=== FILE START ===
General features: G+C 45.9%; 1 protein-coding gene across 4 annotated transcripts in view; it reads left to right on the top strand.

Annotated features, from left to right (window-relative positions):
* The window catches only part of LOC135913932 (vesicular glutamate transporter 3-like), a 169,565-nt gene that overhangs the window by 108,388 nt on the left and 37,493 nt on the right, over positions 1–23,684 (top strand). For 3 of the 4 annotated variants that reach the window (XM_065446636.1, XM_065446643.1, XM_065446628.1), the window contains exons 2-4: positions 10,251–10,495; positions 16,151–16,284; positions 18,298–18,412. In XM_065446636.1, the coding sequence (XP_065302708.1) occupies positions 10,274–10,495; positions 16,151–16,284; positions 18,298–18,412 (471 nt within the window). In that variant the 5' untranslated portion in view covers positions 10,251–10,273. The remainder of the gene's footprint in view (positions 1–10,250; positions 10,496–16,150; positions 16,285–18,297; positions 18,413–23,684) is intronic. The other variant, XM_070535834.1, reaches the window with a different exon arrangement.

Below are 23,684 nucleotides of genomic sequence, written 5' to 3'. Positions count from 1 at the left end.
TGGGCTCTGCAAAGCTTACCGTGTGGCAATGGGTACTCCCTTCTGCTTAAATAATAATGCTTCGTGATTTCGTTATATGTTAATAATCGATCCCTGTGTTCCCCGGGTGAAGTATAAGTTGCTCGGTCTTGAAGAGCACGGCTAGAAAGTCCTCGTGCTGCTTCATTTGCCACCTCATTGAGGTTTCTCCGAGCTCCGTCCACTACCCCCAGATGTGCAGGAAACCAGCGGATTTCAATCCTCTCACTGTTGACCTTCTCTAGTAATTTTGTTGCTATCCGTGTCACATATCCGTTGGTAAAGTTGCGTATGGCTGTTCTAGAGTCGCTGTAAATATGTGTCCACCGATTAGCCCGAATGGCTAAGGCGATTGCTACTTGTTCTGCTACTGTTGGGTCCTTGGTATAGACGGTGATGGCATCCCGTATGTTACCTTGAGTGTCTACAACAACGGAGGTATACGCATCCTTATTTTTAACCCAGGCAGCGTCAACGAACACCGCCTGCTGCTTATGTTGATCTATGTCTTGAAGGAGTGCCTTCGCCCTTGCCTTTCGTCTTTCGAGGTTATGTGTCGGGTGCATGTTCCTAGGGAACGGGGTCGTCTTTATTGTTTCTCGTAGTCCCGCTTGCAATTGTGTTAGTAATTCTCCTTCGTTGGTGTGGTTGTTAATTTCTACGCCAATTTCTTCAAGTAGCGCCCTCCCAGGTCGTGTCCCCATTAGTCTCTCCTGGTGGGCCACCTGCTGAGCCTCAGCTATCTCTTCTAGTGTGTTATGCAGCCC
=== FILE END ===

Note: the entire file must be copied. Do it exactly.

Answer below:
General features: G+C 45.9%; 1 protein-coding gene across 4 annotated transcripts in view; it reads left to right on the top strand.

Annotated features, from left to right (window-relative positions):
* The window catches only part of LOC135913932 (vesicular glutamate transporter 3-like), a 169,565-nt gene that overhangs the window by 108,388 nt on the left and 37,493 nt on the right, over positions 1–23,684 (top strand). For 3 of the 4 annotated variants that reach the window (XM_065446636.1, XM_065446643.1, XM_065446628.1), the window contains exons 2-4: positions 10,251–10,495; positions 16,151–16,284; positions 18,298–18,412. In XM_065446636.1, the coding sequence (XP_065302708.1) occupies positions 10,274–10,495; positions 16,151–16,284; positions 18,298–18,412 (471 nt within the window). In that variant the 5' untranslated portion in view covers positions 10,251–10,273. The remainder of the gene's footprint in view (positions 1–10,250; positions 10,496–16,150; positions 16,285–18,297; positions 18,413–23,684) is intronic. The other variant, XM_070535834.1, reaches the window with a different exon arrangement.

Below are 23,684 nucleotides of genomic sequence, written 5' to 3'. Positions count from 1 at the left end.
TGGGCTCTGCAAAGCTTACCGTGTGGCAATGGGTACTCCCTTCTGCTTAAATAATAATGCTTCGTGATTTCGTTATATGTTAATAATCGATCCCTGTGTTCCCCGGGTGAAGTATAAGTTGCTCGGTCTTGAAGAGCACGGCTAGAAAGTCCTCGTGCTGCTTCATTTGCCACCTCATTGAGGTTTCTCCGAGCTCCGTCCACTACCCCCAGATGTGCAGGAAACCAGCGGATTTCAATCCTCTCACTGTTGACCTTCTCTAGTAATTTTGTTGCTATCCGTGTCACATATCCGTTGGTAAAGTTGCGTATGGCTGTTCTAGAGTCGCTGTAAATATGTGTCCACCGATTAGCCCGAATGGCTAAGGCGATTGCTACTTGTTCTGCTACTGTTGGGTCCTTGGTATAGACGGTGATGGCATCCCGTATGTTACCTTGAGTGTCTACAACAACGGAGGTATACGCATCCTTATTTTTAACCCAGGCAGCGTCAACGAACACCGCCTGCTGCTTATGTTGATCTATGTCTTGAAGGAGTGCCTTCGCCCTTGCCTTTCGTCTTTCGAGGTTATGTGTCGGGTGCATGTTCCTAGGGAACGGGGTCGTCTTTATTGTTTCTCGTAGTCCCGCTTGCAATTGTGTTAGTAATTCTCCTTCGTTGGTGTGGTTGTTAATTTCTACGCCAATTTCTTCAAGTAGCGCCCTCCCAGGTCGTGTCCCCATTAGTCTCTCCTGGTGGGCCACCTGCTGAGCCTCAGCTATCTCTTCTAGTGTGTTATGCAGCCC